AfterDawn: Tech news

Downloaders pay for movies too

Written by James Delahunty (Google+) @ 25 Feb 2005 14:59

Downloaders pay for movies too There's an interesting article at nyunews.com written by Matt Buchanan that debunks the main claim made by the Motion Pictures Association of America (MPAA) in their fight against file sharers. He first opens with mentioning how LokiTorrent was shut down and forced to hand over logs to the MPAA (which by the way, turned out to be useless) after attempting to battle the MPAA with funds (over $25,000) gathered from donations.
He then explains that the MPAA use lost revenues as an excuse to sue file-sharers who have traded copies of movies online. He gives an example first of the movie Hero, which was delayed in the U.S. by Miramax and how he managed to get his hands on a copy of the European release of the movie before it's U.S. theatrical opening. He enjoyed the movie so much that he went on to drag friends on three separate occasions to theatres to see the U.S. cut of the movie because he enjoyed it so much himself.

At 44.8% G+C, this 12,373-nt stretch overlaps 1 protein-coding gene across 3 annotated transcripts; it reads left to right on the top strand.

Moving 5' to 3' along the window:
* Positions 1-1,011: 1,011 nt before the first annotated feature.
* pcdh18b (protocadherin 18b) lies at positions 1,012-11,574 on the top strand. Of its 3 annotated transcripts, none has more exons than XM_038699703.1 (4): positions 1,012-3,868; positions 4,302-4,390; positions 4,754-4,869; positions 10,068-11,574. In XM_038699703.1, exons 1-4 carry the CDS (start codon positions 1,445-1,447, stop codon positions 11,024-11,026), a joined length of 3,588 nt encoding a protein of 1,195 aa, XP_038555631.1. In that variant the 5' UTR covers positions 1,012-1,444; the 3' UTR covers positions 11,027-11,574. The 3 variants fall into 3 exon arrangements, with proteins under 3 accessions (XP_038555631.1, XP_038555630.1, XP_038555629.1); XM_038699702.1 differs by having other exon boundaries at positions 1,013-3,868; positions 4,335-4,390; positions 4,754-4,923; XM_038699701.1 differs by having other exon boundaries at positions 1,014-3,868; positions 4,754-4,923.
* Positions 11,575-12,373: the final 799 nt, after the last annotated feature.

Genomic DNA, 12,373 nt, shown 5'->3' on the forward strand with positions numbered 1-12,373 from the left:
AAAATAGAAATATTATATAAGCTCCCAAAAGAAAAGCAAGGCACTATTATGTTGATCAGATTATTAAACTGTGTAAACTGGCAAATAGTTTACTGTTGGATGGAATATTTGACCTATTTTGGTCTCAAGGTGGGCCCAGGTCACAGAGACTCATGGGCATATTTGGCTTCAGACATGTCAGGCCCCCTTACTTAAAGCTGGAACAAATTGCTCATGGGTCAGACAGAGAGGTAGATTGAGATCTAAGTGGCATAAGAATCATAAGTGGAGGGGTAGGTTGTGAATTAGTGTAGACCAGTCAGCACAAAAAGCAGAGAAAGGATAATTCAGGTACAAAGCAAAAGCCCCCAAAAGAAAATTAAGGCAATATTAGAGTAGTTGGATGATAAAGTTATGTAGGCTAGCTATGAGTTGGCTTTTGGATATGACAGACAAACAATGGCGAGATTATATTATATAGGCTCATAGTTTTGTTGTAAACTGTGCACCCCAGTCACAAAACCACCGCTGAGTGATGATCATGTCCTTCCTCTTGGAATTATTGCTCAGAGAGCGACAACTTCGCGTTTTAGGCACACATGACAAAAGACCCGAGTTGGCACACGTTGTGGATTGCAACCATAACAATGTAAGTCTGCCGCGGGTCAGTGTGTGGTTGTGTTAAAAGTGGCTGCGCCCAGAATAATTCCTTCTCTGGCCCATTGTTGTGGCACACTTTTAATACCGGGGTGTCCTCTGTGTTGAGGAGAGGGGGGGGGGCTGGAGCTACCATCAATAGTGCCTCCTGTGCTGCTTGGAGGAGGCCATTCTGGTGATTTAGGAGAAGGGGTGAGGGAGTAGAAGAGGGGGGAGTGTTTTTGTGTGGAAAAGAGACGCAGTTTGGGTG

So his argument there is that the MPAA lost no revenue from him, in fact, they gained revenue from his friends also. The next example he gives involves the movie Harold and Kumar Go to White Castle. A friend of his refused to go to see the movie in theatres until he saw a downloaded copy of it (perhaps in lesser quality) then went to see it on the big screen after enjoying the downloaded copy so much.

He goes on in the article to mention Downhill Battle's efforts to save Eyes on the Prize, a 14-part documentary on the civil rights movement. Because of licensing issues, Eyes on the Prize cannot be broadcasted or sold on DVD. Downhill Battle began offering Internet users the chance to download and share this series using BitTorrent and organised many public screenings. This is just one of many examples of how file-sharing can save works like Eyes on the Prize from silly licensing issues.

The article is excellent but unfortunately it's one of many that Hollywood would prefer to ignore instead of really pondering on. Unfortunately the movie industry is seen as a multi-billion dollar market now more than it is seen as an industry that creates memorable motion pictures for positive reasons. Still though, it's nice to see people stand up to the claims instead of just sitting back and letting the propaganda machine pound claims into your head through the media.

Source:
Washington Square News

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